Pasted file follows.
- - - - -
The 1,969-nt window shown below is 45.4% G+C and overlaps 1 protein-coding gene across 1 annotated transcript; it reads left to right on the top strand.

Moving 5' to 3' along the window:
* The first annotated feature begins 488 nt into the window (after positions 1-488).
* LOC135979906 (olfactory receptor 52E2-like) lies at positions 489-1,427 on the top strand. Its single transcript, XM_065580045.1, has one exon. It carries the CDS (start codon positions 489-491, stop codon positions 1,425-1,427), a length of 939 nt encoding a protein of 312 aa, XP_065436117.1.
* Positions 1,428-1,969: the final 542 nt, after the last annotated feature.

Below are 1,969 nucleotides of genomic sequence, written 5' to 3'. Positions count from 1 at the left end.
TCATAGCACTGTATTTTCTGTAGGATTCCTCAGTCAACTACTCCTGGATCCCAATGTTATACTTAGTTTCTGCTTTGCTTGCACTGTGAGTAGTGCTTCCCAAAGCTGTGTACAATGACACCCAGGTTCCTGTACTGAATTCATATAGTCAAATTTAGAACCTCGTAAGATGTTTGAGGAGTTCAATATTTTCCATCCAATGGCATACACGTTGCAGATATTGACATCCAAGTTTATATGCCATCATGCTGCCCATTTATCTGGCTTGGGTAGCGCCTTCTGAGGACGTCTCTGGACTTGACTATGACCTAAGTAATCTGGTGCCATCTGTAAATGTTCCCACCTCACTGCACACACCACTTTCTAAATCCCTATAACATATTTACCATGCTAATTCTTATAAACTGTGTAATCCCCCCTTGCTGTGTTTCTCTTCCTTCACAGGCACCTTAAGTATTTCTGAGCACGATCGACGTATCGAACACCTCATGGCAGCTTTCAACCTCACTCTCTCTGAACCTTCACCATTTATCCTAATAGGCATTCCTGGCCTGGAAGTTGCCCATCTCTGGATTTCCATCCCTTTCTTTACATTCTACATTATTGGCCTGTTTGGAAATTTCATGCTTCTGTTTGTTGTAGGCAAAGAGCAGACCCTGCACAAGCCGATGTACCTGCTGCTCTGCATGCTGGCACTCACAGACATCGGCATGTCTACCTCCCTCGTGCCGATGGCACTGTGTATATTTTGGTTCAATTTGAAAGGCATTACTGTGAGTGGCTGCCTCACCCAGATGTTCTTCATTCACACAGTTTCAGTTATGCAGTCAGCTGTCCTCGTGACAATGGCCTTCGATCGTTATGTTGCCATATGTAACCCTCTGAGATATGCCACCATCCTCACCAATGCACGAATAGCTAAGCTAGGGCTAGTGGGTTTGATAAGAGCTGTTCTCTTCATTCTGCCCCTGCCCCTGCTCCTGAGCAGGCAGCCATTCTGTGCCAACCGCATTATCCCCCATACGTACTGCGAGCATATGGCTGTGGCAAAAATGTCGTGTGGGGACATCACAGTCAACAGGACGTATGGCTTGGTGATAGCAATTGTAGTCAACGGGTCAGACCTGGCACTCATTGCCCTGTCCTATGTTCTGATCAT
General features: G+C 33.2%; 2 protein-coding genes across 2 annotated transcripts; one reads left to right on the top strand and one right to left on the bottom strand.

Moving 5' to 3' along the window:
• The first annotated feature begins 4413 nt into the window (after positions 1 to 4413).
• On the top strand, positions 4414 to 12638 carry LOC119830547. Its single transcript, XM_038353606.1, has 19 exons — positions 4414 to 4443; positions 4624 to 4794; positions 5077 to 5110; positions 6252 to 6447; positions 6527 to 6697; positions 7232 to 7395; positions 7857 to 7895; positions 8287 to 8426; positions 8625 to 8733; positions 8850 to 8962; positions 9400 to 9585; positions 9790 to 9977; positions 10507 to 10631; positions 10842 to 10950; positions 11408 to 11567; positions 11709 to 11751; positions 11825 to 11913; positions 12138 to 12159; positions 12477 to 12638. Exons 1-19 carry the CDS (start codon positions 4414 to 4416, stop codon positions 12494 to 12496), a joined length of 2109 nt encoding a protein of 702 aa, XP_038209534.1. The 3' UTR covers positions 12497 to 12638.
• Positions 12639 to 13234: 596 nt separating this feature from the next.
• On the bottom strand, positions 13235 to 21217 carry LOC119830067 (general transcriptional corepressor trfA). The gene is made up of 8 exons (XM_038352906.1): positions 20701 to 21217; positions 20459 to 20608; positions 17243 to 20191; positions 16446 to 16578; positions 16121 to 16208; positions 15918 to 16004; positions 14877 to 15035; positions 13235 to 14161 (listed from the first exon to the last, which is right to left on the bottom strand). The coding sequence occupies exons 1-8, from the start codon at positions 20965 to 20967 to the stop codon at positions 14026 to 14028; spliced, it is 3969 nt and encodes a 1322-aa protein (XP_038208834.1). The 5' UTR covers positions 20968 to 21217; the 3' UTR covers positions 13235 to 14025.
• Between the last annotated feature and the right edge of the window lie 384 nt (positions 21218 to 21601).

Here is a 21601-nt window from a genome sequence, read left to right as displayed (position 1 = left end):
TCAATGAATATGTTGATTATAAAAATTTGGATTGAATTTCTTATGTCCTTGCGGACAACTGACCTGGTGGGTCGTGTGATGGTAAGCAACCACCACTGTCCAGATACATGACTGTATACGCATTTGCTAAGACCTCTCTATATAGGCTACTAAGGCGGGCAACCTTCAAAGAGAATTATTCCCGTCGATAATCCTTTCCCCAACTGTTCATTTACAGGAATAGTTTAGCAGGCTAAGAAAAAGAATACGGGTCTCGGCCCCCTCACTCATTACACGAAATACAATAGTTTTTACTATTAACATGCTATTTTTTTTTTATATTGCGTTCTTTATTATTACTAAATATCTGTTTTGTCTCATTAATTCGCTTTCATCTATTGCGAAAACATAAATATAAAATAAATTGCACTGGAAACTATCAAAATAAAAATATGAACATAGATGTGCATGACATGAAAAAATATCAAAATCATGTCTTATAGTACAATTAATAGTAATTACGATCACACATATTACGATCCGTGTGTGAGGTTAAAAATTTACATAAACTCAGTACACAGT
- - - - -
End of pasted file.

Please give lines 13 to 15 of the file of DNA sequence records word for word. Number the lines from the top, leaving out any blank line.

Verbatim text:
• On the bottom strand, positions 13235 to 21217 carry LOC119830067 (general transcriptional corepressor trfA). The gene is made up of 8 exons (XM_038352906.1): positions 20701 to 21217; positions 20459 to 20608; positions 17243 to 20191; positions 16446 to 16578; positions 16121 to 16208; positions 15918 to 16004; positions 14877 to 15035; positions 13235 to 14161 (listed from the first exon to the last, which is right to left on the bottom strand). The coding sequence occupies exons 1-8, from the start codon at positions 20965 to 20967 to the stop codon at positions 14026 to 14028; spliced, it is 3969 nt and encodes a 1322-aa protein (XP_038208834.1). The 5' UTR covers positions 20968 to 21217; the 3' UTR covers positions 13235 to 14025.
• Between the last annotated feature and the right edge of the window lie 384 nt (positions 21218 to 21601).

Here is a 21601-nt window from a genome sequence, read left to right as displayed (position 1 = left end):